JACKSON CENTER – If he and his family had taken COVID-19 more seriously, Warren Sprague Jr. said, he might have avoided being hospitalized for nine days and the pain of losing his brother.
Warren spent one day at Wilson Memorial Hospital in Sidney and eight more at St. Rita’s Medical Center in Lima battling COVID-19. More than a month after being diagnosed with the disease, he’s still on the mend but feeling much better.
His wife of 52 years, Karen Sprague, also is feeling better after spending one night in the hospital with COVID-19.
Now that they’re progressing in their recovery and have laid to rest Warren’s brother, Larry Sprague, the Jackson Center couple hope sharing their experience will convince others to take precautions such as wearing a mask when out in public to guard against the virus.
“That little bit of inconvenience is a lot better than having to go to the hospital and be put on oxygen and go through all that we went through for the last month or so,” Warren said. “And we’re still not over it and how much longer is it going to take me to recover, I don’t know.”
The Spragues aren’t sure how they contracted COVID-19. Larry, age 67, was the first to exhibit symptoms including a headache and chest discomfort.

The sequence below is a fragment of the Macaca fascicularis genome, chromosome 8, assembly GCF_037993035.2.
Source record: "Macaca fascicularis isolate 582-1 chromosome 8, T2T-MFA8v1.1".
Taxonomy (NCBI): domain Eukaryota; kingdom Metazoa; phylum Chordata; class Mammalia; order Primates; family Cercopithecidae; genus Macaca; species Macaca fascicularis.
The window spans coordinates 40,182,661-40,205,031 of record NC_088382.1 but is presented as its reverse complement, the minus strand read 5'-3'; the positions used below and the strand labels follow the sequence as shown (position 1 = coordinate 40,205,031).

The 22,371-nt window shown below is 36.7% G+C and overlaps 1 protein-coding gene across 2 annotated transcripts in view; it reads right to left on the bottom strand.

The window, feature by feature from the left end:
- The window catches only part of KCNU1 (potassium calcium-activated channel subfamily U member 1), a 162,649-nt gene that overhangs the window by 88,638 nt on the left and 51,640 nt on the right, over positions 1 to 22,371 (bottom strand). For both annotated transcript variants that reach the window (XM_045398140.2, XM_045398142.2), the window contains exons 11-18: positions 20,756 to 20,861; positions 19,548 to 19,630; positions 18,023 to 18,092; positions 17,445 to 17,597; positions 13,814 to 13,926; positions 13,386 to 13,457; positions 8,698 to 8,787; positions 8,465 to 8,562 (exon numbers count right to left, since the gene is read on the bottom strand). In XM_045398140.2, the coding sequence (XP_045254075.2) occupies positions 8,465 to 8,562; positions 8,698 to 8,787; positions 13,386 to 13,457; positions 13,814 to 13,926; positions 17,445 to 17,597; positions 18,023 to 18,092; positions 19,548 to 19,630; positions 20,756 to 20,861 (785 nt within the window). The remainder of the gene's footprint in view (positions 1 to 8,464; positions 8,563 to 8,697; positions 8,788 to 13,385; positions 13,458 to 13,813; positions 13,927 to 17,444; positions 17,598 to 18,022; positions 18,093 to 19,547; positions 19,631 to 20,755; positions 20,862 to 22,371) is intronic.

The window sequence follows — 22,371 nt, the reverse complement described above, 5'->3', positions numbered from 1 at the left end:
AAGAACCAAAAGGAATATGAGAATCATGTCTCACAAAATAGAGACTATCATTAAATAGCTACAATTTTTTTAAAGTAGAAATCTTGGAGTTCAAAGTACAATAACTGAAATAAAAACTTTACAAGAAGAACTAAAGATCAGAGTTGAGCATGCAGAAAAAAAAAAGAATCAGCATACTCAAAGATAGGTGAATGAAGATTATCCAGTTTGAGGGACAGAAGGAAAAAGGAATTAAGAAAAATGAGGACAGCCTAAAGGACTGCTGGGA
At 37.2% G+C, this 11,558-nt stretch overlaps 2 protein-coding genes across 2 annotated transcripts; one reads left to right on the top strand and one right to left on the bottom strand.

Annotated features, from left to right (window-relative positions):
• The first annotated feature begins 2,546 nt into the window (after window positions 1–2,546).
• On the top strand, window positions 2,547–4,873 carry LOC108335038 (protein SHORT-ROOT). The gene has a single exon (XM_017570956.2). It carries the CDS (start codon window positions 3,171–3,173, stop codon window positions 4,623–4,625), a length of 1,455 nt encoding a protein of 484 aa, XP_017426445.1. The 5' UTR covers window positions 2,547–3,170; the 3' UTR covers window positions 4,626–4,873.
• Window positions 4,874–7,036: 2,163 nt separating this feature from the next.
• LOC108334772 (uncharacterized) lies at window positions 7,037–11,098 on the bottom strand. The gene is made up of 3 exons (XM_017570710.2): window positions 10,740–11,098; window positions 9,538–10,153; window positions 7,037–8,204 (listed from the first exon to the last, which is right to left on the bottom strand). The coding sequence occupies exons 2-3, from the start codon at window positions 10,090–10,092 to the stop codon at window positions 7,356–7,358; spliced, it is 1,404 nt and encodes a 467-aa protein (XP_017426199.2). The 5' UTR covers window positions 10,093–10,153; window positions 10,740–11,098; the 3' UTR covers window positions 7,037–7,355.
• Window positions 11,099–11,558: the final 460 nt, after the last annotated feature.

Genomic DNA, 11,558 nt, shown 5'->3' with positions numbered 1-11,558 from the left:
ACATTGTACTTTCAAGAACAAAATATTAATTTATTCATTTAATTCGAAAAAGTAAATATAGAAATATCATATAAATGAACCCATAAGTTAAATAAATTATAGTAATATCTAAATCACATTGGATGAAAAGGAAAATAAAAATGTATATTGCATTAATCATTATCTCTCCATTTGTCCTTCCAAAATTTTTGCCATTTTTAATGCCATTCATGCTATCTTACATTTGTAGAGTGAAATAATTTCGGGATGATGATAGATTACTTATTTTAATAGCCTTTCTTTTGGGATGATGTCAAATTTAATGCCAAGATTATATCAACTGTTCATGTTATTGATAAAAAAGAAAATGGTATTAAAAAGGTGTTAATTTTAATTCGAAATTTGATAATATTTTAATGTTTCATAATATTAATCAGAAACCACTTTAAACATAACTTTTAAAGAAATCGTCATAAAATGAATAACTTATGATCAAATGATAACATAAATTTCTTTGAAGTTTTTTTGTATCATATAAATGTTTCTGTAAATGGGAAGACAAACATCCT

Two days later, Warren, 73, developed a headache and chest discomfort that he initially dismissed as allergies. He visited his family doctor for medication to combat the suspected allergies and was sent to urgent care in Sidney to be tested for COVID-19. The next day, on Aug. 1, he was informed he tested positive.
Warren and Karen, 74, quarantined at their home while Larry quarantined at his home. As his condition deteriorated, Warren decided he needed to go to the hospital and was taken to Wilson by an ambulance on Aug. 7.
“I think that was the scariest time is leaving here because I really didn’t know if I was going to be coming back home at that point,” Warren said.
“The worst part was I didn’t want to leave my wife, and I definitely didn’t want to be putting a burden onto my girls.”
One of the couple’s neighbors previously died as a result of COVID-19, adding to their anxiety.
“I was scared,” Karen said. “It was kind of an empty feeling when he left.”
Larry reported being out of breath from walking to his mailbox but didn’t seek medical help. After he didn’t answer phone calls the morning of Aug. 8, one of Warren and Karen’s daughters went to his house and found he had died.
“I called him before I went to the hospital, and I told him, I said, ‘Larry, I love you so much,’” Warren said.
“He, I think, felt as though he was probably going to ward it off and treat it like the flu and get over it. But this is much, much more serious than that. And now I’ve kind of lost my right arm because he and I, we farmed together and we did everything together.”
A memorial service for Larry – who worked for 30 years with the Shelby County Sheriff’s Office, 40 years as a volunteer of the Jackson Center Fire Department, 17 years as an auxiliary member of the Jackson Center Police Department and 28 years as a Jackson Township trustee – is scheduled for 6-8 p.m. Sept. 11 at Bambauer Fertilizer & Seed in Jackson Center.